Cmake package retrieval. This can be used to download and install cmake packages. The advantages of using
- Non-intrusive: There is no need to write special hooks in cmake to use
cget. One cmake file is written and can be used to install a package with
- Works out of the box: Since it uses the standard build and install of cmake, it already works with almost all cmake packages. There is no need to wait for packages to convert over to support
cget. Standard cmake packages can be already installed immediately.
- Decentralized: Packages can be installed from anywhere, from github, urls, or local files.
cget can be simply installed using
pip install cget
Or installed directly with python:
python setup.py install
On windows, you may want to install pkgconfig-lite to support packages that use pkgconfig.
A package can be installed using the
install command. When a package is installed,
cget configures a build directory with cmake, and then builds the
all target and the
install target. So, essentially,
cget will run the equivalent of these commands on the package to install it:
mkdir build cd build cmake .. cmake --build . cmake --build . --target install
cget will always create the build directory out of source. It will also setup cmake to point to the correct prefix and install directories.
There are several different sources where a packages can be installed from.
This will install the package that is located at the directory:
cget install ~/mylibrary/
There must be a
CMakeLists.txt in the directory.
An archived file of the package:
cget install zlib-1.2.8.tar.gz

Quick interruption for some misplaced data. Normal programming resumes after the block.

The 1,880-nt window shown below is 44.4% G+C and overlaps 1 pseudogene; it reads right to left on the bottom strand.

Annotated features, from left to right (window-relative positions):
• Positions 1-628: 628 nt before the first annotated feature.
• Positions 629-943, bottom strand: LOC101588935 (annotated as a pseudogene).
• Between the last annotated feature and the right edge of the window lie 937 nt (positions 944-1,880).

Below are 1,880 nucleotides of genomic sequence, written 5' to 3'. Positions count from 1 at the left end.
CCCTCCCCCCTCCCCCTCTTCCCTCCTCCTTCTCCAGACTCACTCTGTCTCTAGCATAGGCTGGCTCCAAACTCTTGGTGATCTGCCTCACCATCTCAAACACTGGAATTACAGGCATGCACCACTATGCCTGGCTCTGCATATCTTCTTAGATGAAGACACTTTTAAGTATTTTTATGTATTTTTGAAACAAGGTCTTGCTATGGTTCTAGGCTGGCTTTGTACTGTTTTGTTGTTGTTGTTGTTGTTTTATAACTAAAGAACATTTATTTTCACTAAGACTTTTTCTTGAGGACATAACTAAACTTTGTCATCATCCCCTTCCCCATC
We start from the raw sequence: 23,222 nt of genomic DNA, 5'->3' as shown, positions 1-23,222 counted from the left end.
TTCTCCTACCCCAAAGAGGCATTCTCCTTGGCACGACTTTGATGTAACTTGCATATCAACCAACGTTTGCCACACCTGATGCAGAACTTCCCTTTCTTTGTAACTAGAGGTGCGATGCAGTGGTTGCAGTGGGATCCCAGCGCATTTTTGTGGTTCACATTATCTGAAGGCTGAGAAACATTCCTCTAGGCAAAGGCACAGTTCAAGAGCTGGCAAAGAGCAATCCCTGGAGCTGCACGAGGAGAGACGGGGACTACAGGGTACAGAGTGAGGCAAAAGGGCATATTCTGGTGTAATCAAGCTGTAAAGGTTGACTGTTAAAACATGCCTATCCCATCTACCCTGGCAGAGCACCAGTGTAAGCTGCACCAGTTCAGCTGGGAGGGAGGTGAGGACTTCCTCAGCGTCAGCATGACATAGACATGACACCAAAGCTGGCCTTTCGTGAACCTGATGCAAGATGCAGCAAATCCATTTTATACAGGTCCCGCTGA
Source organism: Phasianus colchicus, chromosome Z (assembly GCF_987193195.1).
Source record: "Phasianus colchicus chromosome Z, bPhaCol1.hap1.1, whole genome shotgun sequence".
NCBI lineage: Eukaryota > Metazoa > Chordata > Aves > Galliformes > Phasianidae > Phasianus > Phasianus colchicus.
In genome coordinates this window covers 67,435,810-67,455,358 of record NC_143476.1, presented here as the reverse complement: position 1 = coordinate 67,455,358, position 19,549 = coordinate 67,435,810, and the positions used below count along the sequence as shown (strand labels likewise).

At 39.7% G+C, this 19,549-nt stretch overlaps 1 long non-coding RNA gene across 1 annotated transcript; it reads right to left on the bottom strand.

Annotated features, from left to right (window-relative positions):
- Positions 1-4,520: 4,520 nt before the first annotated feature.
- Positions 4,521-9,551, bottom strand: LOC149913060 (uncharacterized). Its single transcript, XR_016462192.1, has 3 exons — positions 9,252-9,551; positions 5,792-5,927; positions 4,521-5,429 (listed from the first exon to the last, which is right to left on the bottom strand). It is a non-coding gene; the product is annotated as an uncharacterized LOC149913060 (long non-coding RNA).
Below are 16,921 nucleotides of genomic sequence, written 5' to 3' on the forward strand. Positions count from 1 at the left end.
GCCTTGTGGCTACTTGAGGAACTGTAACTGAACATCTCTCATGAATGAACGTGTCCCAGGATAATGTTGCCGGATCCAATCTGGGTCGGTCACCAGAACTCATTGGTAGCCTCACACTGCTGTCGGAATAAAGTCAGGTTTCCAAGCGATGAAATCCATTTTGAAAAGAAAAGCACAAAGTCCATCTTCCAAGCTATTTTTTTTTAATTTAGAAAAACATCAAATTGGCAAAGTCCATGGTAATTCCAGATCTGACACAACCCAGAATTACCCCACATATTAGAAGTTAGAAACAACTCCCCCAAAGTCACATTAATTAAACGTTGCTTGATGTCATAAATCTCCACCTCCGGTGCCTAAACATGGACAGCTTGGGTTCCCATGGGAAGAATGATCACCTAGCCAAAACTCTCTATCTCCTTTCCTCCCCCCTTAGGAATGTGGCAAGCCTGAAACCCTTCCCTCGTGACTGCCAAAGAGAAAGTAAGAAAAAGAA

The archive will be unpacked and installed.
An url to the package:
cget install http://zlib.net/zlib-1.2.8.tar.gz
The file will be downloaded, unpacked, and installed.
A package can be installed directly from github using just the namespace and repo name. For example, John MacFarlane’s implementation of CommonMark in C calledcmark can be installed like this:
cget install jgm/cmark
A tag or branch can specified using the
cget install email@example.com
All dependencies listed in the
requirements.txt will be installed with the package as well.
Aliasing lets you pick a different name for the package. So when we are installing
zlib , we could alias it as
cget install zlib:http://zlib.net/zlib-1.2.8.tar.gz
This way the package can be referred to as
zlib instead of
Removing a package
A package can be removed by using the same source name that was used to install the package:
cget install http://zlib.net/zlib-1.2.8.tar.gz cget remove http://zlib.net/zlib-1.2.8.tar.gz
If an alias was specified, then the name of the alias must be used instead:
cget install zlib:http://zlib.net/zlib-1.2.8.tar.gz cget remove zlib
The test suite for a package can be ran before installing it, by using the
--test flag. This will either build the
check target or run
ctest . So if we want to run the tests for zlib we can do this:
cget install --test http://zlib.net/zlib-1.2.8.tar.gz
Setting the prefix
By default, the packages are installed in the local directory
cget . This can be changed by using the
cget install --prefix /usr/local zlib:http://zlib.net/zlib-1.2.8.tar.gz
The prefix can also be set with the
CGET_PREFIX environment variable.
Integration with cmake
By default, cget creates a cmake toolchain file with the settings necessary to build and find the libraries in the cget prefix. The toolchain file is at
$CGET_PREFIX/cget.cmake . If another toolchain needs to be used, it can be specified with the
cget init --toolchain my_cmake_toolchain.cmake
Also, the C++ version can be set for the toolchain as well:
cget init --std=c++14
Which is necessary to use modern C++ on many compilers.
This is supported on python 2.7, 3.4, and 3.5. However, windows is only supported using python 3.
- Channels to better support versioning